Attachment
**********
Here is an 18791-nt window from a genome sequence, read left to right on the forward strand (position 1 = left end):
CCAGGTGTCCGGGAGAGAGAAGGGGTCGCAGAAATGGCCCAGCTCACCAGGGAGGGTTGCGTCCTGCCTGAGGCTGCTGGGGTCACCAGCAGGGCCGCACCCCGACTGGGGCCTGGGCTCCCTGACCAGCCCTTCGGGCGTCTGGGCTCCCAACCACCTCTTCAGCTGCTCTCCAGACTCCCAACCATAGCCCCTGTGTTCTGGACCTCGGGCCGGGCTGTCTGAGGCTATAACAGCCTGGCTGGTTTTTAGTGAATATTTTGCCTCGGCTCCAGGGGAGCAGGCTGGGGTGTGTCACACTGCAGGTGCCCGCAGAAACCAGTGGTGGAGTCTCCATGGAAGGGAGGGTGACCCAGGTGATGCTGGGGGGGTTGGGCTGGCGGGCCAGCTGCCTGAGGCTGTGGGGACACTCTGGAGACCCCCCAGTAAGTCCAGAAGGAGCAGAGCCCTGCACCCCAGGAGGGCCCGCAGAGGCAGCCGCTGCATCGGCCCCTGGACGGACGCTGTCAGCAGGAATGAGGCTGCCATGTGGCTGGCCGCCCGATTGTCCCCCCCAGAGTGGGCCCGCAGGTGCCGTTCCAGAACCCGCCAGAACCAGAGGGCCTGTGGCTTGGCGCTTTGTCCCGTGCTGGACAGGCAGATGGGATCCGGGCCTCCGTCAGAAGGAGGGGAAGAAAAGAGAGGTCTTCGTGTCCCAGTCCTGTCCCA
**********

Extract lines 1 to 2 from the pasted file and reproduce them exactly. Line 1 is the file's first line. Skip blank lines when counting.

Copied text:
Here is an 18791-nt window from a genome sequence, read left to right on the forward strand (position 1 = left end):
CCAGGTGTCCGGGAGAGAGAAGGGGTCGCAGAAATGGCCCAGCTCACCAGGGAGGGTTGCGTCCTGCCTGAGGCTGCTGGGGTCACCAGCAGGGCCGCACCCCGACTGGGGCCTGGGCTCCCTGACCAGCCCTTCGGGCGTCTGGGCTCCCAACCACCTCTTCAGCTGCTCTCCAGACTCCCAACCATAGCCCCTGTGTTCTGGACCTCGGGCCGGGCTGTCTGAGGCTATAACAGCCTGGCTGGTTTTTAGTGAATATTTTGCCTCGGCTCCAGGGGAGCAGGCTGGGGTGTGTCACACTGCAGGTGCCCGCAGAAACCAGTGGTGGAGTCTCCATGGAAGGGAGGGTGACCCAGGTGATGCTGGGGGGGTTGGGCTGGCGGGCCAGCTGCCTGAGGCTGTGGGGACACTCTGGAGACCCCCCAGTAAGTCCAGAAGGAGCAGAGCCCTGCACCCCAGGAGGGCCCGCAGAGGCAGCCGCTGCATCGGCCCCTGGACGGACGCTGTCAGCAGGAATGAGGCTGCCATGTGGCTGGCCGCCCGATTGTCCCCCCCAGAGTGGGCCCGCAGGTGCCGTTCCAGAACCCGCCAGAACCAGAGGGCCTGTGGCTTGGCGCTTTGTCCCGTGCTGGACAGGCAGATGGGATCCGGGCCTCCGTCAGAAGGAGGGGAAGAAAAGAGAGGTCTTCGTGTCCCAGTCCTGTCCCA